All Systems GO!

In February, it became official: I was running the TCS NYC Marathon! As a physical therapist working in a running-based clinic I figured I had a pretty good idea of what to expect from the training. The miles, time commitment, nutrition; I was ready for it all, right? I quickly found out that it was much more work than I expected.

Running a marathon is not just about your muscles and your legs. As I reflected back on the process it dawned on me that it took every system on my body to complete the Marathon.

So here it is, a review of all the systems it took to get to the finish line!

1 - Cardiovascular system: I’m a cardio nerd. It was my favorite class in PT school and continues to interest me. So much so that I usually took my resting heart rate while in shavasena during a yoga class. As the miles got longer, I noticed it was harder to get my heart rate up. I knew this was a great sign that the conditioning was working.

2 - Digestive system: Training my stomach for the long runs was easier than I expected. In the beginning, I would be starving after a long run and I knew that meant I wasn’t eating enough. It became important to experiment with fuel that would satisfy me but was easy enough to digest. When finding a fuel to use while running, the goal is to allow the stomach muscles to work without taking too much energy away from the leg muscles.

3 - Muscular system: This was an obvious one. No matter how much time it takes, you have to build the strength to support the muscles on the long runs. You can’t just rely on running to build muscle. Strength training is an essential part of your marathon.

4 - Immune system: Something I had to learn during training! Because your body us using immune cells to repair tissue that is damaged from running, your immune system is running low. Vitamins, sleep, fluids, and avoiding sick people became very important for me.

5 - Nervous system: On the long runs, I found my nerves were in shock while I was running but SOOO sensitive after. I noticed weird sensations in weird places (behind my ear, under my armpit) that weren’t chaffed or cut. It took me awhile to get use to the phantom sensations. Similarly, your mind can start to play tricks on you emotionally as well. When you are running alone for so long, your emotions start to get the best of you. I would start thinking crazy things about the run, then about life in general. I had to constantly remind myself that these weren’t real thoughts and get my brain back on the task.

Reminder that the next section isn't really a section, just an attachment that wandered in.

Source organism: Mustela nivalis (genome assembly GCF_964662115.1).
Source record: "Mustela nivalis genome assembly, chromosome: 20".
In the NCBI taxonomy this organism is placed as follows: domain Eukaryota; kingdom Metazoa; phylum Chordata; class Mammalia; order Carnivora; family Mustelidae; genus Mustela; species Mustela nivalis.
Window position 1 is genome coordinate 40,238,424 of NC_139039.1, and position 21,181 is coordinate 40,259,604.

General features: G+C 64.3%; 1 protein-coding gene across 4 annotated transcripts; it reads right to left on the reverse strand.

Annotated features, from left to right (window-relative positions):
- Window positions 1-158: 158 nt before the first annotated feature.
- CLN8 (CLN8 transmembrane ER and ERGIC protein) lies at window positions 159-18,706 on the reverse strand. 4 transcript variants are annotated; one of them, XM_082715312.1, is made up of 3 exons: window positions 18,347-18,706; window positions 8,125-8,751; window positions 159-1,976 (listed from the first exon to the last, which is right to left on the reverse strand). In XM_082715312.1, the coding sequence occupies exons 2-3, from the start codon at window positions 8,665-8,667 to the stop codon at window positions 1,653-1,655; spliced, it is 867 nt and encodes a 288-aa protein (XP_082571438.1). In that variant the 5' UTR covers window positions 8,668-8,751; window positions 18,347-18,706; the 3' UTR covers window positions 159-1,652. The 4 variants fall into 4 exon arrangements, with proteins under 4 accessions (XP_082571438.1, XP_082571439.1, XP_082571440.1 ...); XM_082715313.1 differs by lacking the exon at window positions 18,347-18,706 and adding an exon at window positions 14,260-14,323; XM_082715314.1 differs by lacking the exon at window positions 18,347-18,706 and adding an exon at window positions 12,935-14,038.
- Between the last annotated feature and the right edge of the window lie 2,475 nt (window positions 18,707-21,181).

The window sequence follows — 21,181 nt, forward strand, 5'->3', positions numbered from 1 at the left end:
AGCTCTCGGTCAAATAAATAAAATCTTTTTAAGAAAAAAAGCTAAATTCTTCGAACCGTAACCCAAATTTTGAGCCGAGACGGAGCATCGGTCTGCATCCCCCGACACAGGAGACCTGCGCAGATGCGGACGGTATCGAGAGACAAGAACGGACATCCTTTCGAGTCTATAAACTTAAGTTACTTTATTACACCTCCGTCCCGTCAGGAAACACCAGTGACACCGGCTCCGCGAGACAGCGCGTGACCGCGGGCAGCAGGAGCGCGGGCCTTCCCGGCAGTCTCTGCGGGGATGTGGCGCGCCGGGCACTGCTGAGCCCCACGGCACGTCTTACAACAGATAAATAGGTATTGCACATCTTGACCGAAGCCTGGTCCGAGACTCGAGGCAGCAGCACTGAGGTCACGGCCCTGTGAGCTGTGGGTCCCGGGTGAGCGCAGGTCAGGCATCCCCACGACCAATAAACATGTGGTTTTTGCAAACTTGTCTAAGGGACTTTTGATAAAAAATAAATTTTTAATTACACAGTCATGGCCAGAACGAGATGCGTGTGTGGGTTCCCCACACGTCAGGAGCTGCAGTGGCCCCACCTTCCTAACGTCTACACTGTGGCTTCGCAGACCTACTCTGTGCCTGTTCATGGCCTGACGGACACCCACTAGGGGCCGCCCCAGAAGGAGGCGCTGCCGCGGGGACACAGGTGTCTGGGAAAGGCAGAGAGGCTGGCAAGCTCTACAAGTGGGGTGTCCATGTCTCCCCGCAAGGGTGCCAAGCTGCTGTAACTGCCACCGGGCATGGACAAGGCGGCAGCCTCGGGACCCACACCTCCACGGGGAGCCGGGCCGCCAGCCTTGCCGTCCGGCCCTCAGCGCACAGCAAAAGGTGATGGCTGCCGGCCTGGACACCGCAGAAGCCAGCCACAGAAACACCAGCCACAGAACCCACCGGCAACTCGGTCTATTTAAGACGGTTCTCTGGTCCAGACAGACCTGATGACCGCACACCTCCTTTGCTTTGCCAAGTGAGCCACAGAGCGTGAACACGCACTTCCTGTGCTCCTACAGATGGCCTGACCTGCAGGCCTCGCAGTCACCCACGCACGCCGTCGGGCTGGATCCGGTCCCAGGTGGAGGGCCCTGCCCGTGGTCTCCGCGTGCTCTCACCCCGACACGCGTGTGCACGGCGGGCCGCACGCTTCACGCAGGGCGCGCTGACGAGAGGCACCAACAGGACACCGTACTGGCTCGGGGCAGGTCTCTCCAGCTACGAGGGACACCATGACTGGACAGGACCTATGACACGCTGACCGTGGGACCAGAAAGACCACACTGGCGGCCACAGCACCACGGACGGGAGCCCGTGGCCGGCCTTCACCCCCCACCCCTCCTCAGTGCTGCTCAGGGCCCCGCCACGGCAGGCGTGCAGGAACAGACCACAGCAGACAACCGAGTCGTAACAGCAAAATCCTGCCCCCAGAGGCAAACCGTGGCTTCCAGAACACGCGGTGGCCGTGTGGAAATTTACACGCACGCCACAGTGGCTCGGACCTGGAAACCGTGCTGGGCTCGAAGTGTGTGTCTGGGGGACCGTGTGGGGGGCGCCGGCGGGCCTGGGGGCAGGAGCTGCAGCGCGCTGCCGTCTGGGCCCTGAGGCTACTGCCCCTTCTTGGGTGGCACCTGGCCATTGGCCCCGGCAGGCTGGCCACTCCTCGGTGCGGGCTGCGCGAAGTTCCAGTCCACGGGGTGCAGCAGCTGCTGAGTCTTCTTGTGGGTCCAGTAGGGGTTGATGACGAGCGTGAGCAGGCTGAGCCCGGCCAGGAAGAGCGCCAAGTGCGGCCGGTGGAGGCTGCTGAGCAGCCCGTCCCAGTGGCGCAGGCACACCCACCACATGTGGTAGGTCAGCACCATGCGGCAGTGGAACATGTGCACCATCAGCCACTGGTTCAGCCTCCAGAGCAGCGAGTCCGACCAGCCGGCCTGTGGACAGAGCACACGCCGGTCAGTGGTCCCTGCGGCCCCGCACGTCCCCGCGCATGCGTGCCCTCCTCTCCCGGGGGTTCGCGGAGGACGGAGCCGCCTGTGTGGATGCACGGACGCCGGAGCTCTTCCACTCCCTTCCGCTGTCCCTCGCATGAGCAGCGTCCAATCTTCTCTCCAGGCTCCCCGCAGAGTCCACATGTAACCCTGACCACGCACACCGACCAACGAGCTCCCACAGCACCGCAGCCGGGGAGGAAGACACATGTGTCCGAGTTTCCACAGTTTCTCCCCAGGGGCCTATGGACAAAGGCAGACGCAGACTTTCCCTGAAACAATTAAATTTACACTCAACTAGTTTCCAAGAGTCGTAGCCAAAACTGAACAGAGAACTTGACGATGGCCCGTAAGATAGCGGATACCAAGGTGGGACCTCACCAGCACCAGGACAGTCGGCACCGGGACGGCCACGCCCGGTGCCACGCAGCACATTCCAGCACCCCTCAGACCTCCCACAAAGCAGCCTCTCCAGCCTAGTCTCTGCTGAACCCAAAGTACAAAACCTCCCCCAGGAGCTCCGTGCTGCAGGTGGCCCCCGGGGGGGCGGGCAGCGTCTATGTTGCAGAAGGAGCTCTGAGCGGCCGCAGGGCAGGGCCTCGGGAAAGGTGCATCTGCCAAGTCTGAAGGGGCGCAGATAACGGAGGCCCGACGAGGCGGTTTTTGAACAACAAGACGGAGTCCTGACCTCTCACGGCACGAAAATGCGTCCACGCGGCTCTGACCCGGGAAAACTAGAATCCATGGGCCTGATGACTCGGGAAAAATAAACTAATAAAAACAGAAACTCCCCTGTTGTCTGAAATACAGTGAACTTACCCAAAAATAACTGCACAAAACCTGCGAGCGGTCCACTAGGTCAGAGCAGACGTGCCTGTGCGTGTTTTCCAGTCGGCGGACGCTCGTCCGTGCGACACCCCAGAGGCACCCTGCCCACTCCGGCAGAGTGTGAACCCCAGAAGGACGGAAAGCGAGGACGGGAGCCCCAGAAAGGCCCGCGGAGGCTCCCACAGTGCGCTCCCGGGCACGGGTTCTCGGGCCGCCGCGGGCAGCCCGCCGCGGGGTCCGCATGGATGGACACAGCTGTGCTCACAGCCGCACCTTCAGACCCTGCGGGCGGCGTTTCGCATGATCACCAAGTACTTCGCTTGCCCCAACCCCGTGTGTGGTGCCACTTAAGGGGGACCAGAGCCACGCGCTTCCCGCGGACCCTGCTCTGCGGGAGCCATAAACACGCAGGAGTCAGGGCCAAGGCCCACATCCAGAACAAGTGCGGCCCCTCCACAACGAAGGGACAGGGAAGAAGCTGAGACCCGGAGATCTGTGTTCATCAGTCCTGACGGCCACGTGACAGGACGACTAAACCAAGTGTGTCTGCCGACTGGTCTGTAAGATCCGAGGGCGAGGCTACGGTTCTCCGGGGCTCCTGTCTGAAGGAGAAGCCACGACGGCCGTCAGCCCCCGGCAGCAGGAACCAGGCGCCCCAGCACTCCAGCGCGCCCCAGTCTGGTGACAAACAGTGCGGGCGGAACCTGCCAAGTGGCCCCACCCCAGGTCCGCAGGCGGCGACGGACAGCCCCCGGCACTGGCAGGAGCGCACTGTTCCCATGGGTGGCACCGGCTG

6 - Integumentary system: You don’t notice it but your skin takes a beating when you are running. In the beginning I wasn’t hydrating enough and when my long runs were done, I was basically a salt stick. Everything was so chapped. Chaffing was unlike anything I had ever experienced during any of my triathlons. I had always used a lot of Body Glide, but for a marathon I was basically showering in the stuff.

7 - Renal system: I am already good at holding my urine for a long time (which is not a good thing) but during marathon training, I learned to be a camel. It was great for long runs but then I would be at work and realize that I hadn’t gone to the bathroom all day! I had to pay more attention to how much water was going in and strategize how often I was going to the bathroom. Hydrating ahead of time (2 or 3 days) made it easier to for me get through long runs without having to stop for a bathroom.

8 - Endocrine system: So for women, everyone talks about how you lose your period during marathon training. For whatever reason, my hormones had the opposite effect. As training went on, my period was longer and longer. By the last month, it was over 20 days long! I thought I was the only woman on earth to experience this but when I spoke to my doctor about it she was not shocked. She said after the marathon was over it would go back to normal, and she was right.

9 - Respiratory system: Breathing should always come naturally, even when you are running. As the miles got longer, I was shocked to notice that my breathing got more labored. Obviously this is not normal. I finally got it checked out and it turned out I had pneumonia. It took a long time for my lung to recover from the damage, so don’t ignore signs like this.

10 - Skeletal system: I ate all the yogurt, took vitamin D, and I love all my green veggies. My bones were good to go. I tried to be very aware of the stress I was putting on my bones and I was very diligent in resting on my days off. About two weeks before the marathon, I could feel a deep bone pain and I was pretty sure I knew what it was. At that point, the best thing to do was to shut it down and rest. I didn’t. After the marathon, I found out that I did in fact have a stress injury. I was shocked considering I took such good care of myself and then realized the cause. My crappy lungs from my weak immune system meant I had to be on corticosteroids. Guess what steroids do to your bones: they break them down.

It takes a village (a whole body) to run a marathon. It was an incredible experience for sure but before I run another, I will be certain to make sure all systems are running in tip top shape.


Kathleen Leninger, DPT